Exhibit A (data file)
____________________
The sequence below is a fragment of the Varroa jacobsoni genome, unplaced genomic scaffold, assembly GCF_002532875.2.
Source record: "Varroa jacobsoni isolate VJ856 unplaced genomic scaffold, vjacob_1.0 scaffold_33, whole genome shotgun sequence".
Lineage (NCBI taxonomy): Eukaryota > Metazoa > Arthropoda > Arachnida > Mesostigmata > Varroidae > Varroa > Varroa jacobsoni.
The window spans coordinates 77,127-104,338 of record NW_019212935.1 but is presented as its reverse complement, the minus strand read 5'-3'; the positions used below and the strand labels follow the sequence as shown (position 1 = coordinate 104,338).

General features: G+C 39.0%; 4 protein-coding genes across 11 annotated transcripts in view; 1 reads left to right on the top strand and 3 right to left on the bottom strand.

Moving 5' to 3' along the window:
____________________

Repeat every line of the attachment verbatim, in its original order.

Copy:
The sequence below is a fragment of the Varroa jacobsoni genome, unplaced genomic scaffold, assembly GCF_002532875.2.
Source record: "Varroa jacobsoni isolate VJ856 unplaced genomic scaffold, vjacob_1.0 scaffold_33, whole genome shotgun sequence".
Lineage (NCBI taxonomy): Eukaryota > Metazoa > Arthropoda > Arachnida > Mesostigmata > Varroidae > Varroa > Varroa jacobsoni.
The window spans coordinates 77,127-104,338 of record NW_019212935.1 but is presented as its reverse complement, the minus strand read 5'-3'; the positions used below and the strand labels follow the sequence as shown (position 1 = coordinate 104,338).

General features: G+C 39.0%; 4 protein-coding genes across 11 annotated transcripts in view; 1 reads left to right on the top strand and 3 right to left on the bottom strand.

Moving 5' to 3' along the window: